Jaja and Nana in the Niger Delta Region of Nigeria: Proto-Nationalists or Emergent Capitalists

By Rotimi, Kemi PhD; Ogen, Olukoya PhD | The Journal of Pan African Studies (Online), December 2008 | Go to article overview

Jaja and Nana in the Niger Delta Region of Nigeria: Proto-Nationalists or Emergent Capitalists


Rotimi, Kemi PhD, Ogen, Olukoya PhD, The Journal of Pan African Studies (Online)


Abstract

The extant literature on the evolution of nationalism in Nigeria generally portrays King Jaja of Opobo and Governor Nana Olomu of Itsekiri as pioneers of the nationalist struggles against British imperialism in the Niger Delta. This paper, however, argues that the resistance of Jaja and Nana were basically meant for the protection of their personal economic interests and that the narrow pursuits of profit cannot constitute the effective beginning of nationalist ferment in Nigeria. Thus, Jaja and Nana's greatest national significance lies in their roles as Nigeria's first modern capitalists and entrepreneurial giants rather than as proto-nationalists. This study thus articulates and critiques their influence via nineteenth century proto-nationalists biographical assumptions by pointing illustrating the contradictions in historical portraits that slant towards proto-nationalism rather than commercial enterprises, thereby, raising important issues in Nigeria's nationalist historiography.

Keywords: Proto-nationalism, emergent capitalists, entrepreneurship and palm oil trade

Introduction

The present corpus of Nigerian biographical research tends to focus mainly on the lives of leading Nigerian political figures (Osuntokun 1978; Cookey 1974; Arifalo and Ogen 2006:2). This over-concentration on political biographies is so pronounced to the extent that a number of Nigeria's pre-colonial commercial heroes and entrepreneurial gurus in the Niger Delta, such as King Jaja of Opobo and Governor Nana Olomu of Itsekiri have been wrongly classified and portrayed as proto-nationalists, rather than business gurus. Indeed, as far as Nigerian nationalist historiography is concerned, Jaja and Nana were among the first set of nationalists in precolonial Nigeria (Ikime 1980:276; Onabamiro 1983:56; Fajana and Biggs 1976:137). The present study, however, contends that contrary to the widespread claim that these distinguished personalities were proto-nationalists, they were instead, simply super merchants and prescient business strategists.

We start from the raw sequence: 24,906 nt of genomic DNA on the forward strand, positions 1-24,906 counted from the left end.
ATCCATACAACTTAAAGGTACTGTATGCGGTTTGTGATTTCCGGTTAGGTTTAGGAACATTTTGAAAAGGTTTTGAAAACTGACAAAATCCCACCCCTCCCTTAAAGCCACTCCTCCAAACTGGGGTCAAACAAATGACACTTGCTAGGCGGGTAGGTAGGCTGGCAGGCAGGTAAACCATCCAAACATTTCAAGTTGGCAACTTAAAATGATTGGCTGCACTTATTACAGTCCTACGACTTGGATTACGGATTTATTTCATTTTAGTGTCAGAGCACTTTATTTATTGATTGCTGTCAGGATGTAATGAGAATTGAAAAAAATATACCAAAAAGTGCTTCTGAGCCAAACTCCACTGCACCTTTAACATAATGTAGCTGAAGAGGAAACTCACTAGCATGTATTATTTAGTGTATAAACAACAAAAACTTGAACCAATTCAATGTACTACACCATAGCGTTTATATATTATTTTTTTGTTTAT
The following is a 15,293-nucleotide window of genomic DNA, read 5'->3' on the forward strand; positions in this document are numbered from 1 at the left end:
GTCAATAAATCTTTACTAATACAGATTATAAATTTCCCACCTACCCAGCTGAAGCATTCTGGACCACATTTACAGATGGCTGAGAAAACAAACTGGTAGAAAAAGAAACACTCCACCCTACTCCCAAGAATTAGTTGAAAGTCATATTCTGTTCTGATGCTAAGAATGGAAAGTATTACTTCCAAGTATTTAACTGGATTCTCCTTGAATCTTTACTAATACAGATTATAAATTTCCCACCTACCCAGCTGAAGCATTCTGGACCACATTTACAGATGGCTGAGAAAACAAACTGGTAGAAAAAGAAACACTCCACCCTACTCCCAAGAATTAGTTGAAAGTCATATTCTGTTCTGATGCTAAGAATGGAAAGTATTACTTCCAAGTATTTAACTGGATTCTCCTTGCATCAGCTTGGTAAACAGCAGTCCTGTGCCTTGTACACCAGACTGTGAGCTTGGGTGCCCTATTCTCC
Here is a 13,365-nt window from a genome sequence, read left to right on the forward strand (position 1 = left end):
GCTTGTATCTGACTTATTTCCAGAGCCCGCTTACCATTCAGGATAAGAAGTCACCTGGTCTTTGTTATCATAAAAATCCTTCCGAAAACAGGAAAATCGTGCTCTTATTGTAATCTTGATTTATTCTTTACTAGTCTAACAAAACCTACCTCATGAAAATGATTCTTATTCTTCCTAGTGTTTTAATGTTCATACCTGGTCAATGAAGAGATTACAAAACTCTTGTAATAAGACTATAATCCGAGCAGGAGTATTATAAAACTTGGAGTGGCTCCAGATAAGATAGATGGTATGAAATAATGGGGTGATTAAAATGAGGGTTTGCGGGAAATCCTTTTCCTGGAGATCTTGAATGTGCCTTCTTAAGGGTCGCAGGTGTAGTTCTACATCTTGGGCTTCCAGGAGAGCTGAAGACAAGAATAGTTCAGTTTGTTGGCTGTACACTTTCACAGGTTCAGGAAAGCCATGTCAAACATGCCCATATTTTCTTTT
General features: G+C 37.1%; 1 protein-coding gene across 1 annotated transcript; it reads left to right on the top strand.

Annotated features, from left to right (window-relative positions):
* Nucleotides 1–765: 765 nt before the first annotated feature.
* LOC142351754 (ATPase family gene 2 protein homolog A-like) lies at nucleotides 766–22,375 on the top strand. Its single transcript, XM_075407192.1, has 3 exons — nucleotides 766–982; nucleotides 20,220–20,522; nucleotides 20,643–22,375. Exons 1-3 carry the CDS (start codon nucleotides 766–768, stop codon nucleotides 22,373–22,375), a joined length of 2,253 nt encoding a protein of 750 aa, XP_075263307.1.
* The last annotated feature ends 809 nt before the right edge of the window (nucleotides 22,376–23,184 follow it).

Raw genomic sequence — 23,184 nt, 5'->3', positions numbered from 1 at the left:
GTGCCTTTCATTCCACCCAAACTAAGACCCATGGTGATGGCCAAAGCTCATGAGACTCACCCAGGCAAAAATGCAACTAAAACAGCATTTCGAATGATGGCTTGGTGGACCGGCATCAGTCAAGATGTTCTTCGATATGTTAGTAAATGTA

In this study, traditional or proto-nationalism within the pre-colonial African setting is conceptualized as the series of movements or resistance by Africans to the various attempts by European powers to penetrate and occupy pre-colonial African states. It was the earliest form of resistance to alien political control. In this respect, proto-nationalism is quite different from modern nationalism which entails sentiments, activities and organizational developments aimed explicitly at the attainment of the independence of colonial territories (Coleman 1983:169-70). With this conceptualization, it appears difficult to fittingly situate fierce struggles that were borne out of the desire to protect personal business interests within the theoretical trajectory of proto or modern nationalism.

Indeed, this work is not simply interested in the biographical sketches of Jaja and Nana as outstanding historical figures. Its primary focus is on their contributions to the development of capitalism and indigenous entrepreneurship in Nigeria. Consequently, the study underscores the considerable ability with which Jaja and Nana organized their commercial enterprises and enormous wealth, and further argues that there is little evidence to suggest that they actually opposed the imposition of colonial rule. As a matter of fact, rather than outright colonial resistance, what they fervently fought against were the clauses that granted free access to British traders in their territories. Apparently, their resistance emanated from their desire to protect their trading monopolies at all cost. In fact, they admitted that they were willing to relinquish the sovereignties of their respective states if only the British would allow them to retain their trading monopolies (Ogen 2006:24; Pedler 1974:76-77). Thus, as far as the literature on Jaja and Nana are concerned, this biographical study represents a historiographical revision of the prevailing view on the evolution of nationalist consciousness in Nigeria. …

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